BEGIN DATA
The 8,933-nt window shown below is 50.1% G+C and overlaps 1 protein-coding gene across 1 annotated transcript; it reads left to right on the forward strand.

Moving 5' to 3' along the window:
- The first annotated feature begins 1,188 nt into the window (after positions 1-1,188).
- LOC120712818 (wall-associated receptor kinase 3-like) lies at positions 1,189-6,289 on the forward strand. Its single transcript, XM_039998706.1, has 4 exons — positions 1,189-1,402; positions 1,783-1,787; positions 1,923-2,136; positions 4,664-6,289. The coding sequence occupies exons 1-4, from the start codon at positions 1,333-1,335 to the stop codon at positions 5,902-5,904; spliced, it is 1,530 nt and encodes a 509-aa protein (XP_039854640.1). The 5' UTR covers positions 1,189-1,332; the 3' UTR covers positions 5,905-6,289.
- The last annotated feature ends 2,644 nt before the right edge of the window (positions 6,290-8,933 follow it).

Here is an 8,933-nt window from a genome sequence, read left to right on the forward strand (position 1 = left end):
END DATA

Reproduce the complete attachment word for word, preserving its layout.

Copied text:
The 8,933-nt window shown below is 50.1% G+C and overlaps 1 protein-coding gene across 1 annotated transcript; it reads left to right on the forward strand.

Moving 5' to 3' along the window:
- The first annotated feature begins 1,188 nt into the window (after positions 1-1,188).
- LOC120712818 (wall-associated receptor kinase 3-like) lies at positions 1,189-6,289 on the forward strand. Its single transcript, XM_039998706.1, has 4 exons — positions 1,189-1,402; positions 1,783-1,787; positions 1,923-2,136; positions 4,664-6,289. The coding sequence occupies exons 1-4, from the start codon at positions 1,333-1,335 to the stop codon at positions 5,902-5,904; spliced, it is 1,530 nt and encodes a 509-aa protein (XP_039854640.1). The 5' UTR covers positions 1,189-1,332; the 3' UTR covers positions 5,905-6,289.
- The last annotated feature ends 2,644 nt before the right edge of the window (positions 6,290-8,933 follow it).

Here is an 8,933-nt window from a genome sequence, read left to right on the forward strand (position 1 = left end):